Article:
Other Winemaking Topics

And some silliness

 

 

Catching Up, Up, and Awaaaay!

Anyone? Bueller? Bueller? Bueller?

Anyone? Bueller? Bueller? Bueller?

It’s been a long radio silence from me for reasons varied and sundry, the principle of which is that I’ve been rascally busy for the last two months, with matters professional and personal. I know that professional technically includes ‘keeping my blog updated’, but that’s one of those important-but-not-urgent things that gets pushed back enough that it sometimes disappears altogether.

A few berries short of a sundae

A few berries short of a sundae

Part of my occupation was my community garden plot. We’ve had an extraordinarily good spring and summer–come to think of it, we basically skipped winter as well, with a long, warm period extending from November through to the middle of April, when suddenly it was summer–no spring, no tentative sprouting of plants, just a drop-kick right into full-on heat and sunshine.

That'd be a pretty short elephant

That’d be a pretty short elephant

This is a pretty big contrast to past years when we were joking about ‘Juneuary’, and bemoaning the endless grey rains, conveniently forgetting the fact that we choose to live in an actual rainforest. Normally I’d plant my garden on the May long weekend (the Monday before May 25th) but this year I had a lot of work to do and got it in on the last week of April.

Part of the work was building five new boxes. I have a community garden located on the site of a reclaimed marsh. While it may have been fertile one hundred years ago, the soil is pretty much hardpan clay, with a few inches of topsoil to cover. For a decade I rototilled, added sand, peat moss, compost and other amendments, but the soil quickly ate that up and returned to its peevish ways.

Two years ago I gave up and built some garden boxes. I make them deeper than is usual, and it seemed to work out really well–the results have been beyond what I could have expected. I expanded from three big boxes and three smaller ones, adding four big boxes and one broad but shallow one for vines like zucchini and squash.

Pay no mind to the man behind the kilt

Pay no mind to the man behind the kilt

It was quite a bit of work, between pounding stakes, screwing boxes together and then filling them, wheelbarrow by back-breaking wheelbarrow with soil. As I usually claim, I’m in it for the fresh air and exercise: tasty vegetables are just a by-product. But what a by-product! Between top-quality soil and an early, hot and extended growing season, things have been going crazy.

Gardens gone wild

Gardens gone wild

Unfortunately, the garden is a bit disruptive: it’s on an old farm site, but it borders a nesting sanctuary and a marsh. As such, there are marshy-type creatures there, including some that love fresh garden produce. The worst are beavers: you wouldn’t believe the damage a couple of beavers can do to a garden in only a few hours, especially to grape vines (I’ve lost four over the years) and fruit trees–a decade of growing and poof! It’s part of a dam.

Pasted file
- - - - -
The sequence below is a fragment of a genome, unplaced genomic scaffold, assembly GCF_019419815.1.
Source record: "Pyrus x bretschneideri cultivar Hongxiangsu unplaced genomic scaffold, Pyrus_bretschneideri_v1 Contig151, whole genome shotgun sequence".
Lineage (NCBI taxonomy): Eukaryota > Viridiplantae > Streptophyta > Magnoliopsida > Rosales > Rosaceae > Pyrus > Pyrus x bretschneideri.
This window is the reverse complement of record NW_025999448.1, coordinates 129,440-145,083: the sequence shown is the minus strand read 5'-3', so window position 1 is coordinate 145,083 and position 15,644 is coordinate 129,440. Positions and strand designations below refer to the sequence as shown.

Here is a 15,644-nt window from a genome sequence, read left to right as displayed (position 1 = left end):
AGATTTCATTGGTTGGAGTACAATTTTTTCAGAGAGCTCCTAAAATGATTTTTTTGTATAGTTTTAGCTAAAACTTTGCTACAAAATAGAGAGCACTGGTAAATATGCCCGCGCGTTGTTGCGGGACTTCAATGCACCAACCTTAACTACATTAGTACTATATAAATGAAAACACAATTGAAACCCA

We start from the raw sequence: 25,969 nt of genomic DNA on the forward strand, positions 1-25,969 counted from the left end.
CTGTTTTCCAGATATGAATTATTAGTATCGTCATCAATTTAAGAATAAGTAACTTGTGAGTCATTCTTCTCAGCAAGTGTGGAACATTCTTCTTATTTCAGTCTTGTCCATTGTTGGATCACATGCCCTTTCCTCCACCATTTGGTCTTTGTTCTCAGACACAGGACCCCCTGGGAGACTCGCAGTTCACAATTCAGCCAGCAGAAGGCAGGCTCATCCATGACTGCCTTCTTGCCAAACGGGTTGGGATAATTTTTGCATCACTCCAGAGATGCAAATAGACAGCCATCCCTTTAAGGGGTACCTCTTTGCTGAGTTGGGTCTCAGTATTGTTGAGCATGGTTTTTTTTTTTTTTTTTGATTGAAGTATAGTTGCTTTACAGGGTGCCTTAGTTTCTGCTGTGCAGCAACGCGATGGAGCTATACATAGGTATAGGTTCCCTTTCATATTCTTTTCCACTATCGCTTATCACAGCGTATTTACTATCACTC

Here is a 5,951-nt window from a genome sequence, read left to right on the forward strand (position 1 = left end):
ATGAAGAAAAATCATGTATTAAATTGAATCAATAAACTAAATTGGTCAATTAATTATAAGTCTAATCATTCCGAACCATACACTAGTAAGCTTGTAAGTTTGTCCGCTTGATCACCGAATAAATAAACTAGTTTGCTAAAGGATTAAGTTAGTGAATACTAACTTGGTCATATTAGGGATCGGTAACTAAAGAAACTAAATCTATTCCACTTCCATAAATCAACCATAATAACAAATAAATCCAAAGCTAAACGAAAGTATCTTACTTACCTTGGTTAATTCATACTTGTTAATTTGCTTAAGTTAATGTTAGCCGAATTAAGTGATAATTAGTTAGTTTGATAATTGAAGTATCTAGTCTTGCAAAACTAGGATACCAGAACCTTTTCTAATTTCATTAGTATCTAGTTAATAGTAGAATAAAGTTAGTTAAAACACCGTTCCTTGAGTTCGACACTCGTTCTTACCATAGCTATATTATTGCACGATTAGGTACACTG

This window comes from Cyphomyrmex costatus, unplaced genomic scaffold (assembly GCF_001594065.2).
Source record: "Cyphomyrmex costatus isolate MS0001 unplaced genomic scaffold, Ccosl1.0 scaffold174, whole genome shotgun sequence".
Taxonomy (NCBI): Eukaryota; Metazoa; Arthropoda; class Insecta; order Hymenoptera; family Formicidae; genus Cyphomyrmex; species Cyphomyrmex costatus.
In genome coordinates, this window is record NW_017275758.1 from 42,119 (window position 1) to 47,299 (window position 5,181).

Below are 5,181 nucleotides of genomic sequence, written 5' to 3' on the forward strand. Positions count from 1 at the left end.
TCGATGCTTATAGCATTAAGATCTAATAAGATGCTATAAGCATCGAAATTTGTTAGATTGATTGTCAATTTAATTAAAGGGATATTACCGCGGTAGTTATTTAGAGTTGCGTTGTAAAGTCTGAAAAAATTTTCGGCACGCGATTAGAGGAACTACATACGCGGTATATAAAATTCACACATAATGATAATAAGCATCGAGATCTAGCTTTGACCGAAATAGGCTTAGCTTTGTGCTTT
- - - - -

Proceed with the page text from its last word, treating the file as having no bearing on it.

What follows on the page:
Download these raspberries

Download these raspberries

When the beavers get bad, the wildlife service comes and hauls them away, relocating them. One doesn’t bother beavers without the help of a professional. First, they’re protected and only licensed hunters and trappers can harvest beavers. Second, they’re incredibly dangerous, and routinely kill people who try to interfere with them.

Beavers aren’t the worst, though, as they’re a once in a while animal. I save most of my ire for rats. Sadly, it’s my fault they’re trouble. If you think about it, the average rat is a timid riverbank rodent eating seeds and the occasional bird’s egg. Plunk down eighty or a hundred garden plots next to that riparian paradise and all the rats see is about a trillion calories of easy-to-get deliciousness. They multiply out of proportion to the natural landscape and start raiding. This year I finally took action, netting my corn and setting traps for them. While it worked, I’m not happy with having to murder rodents whose only crime was to recognise an easy meal. Thus is ever the life of an ethical omnivore.

Aside from the garden, I’ve been busy other ways. The building next to me (as in, right up against my suite) burnt to the ground.

fire

Gelato is not supposed to be served hot

That was exciting, especially the part where the flames shot up over the garden wall and incinerated my magnolia tree.

Ashes are good for trees, right?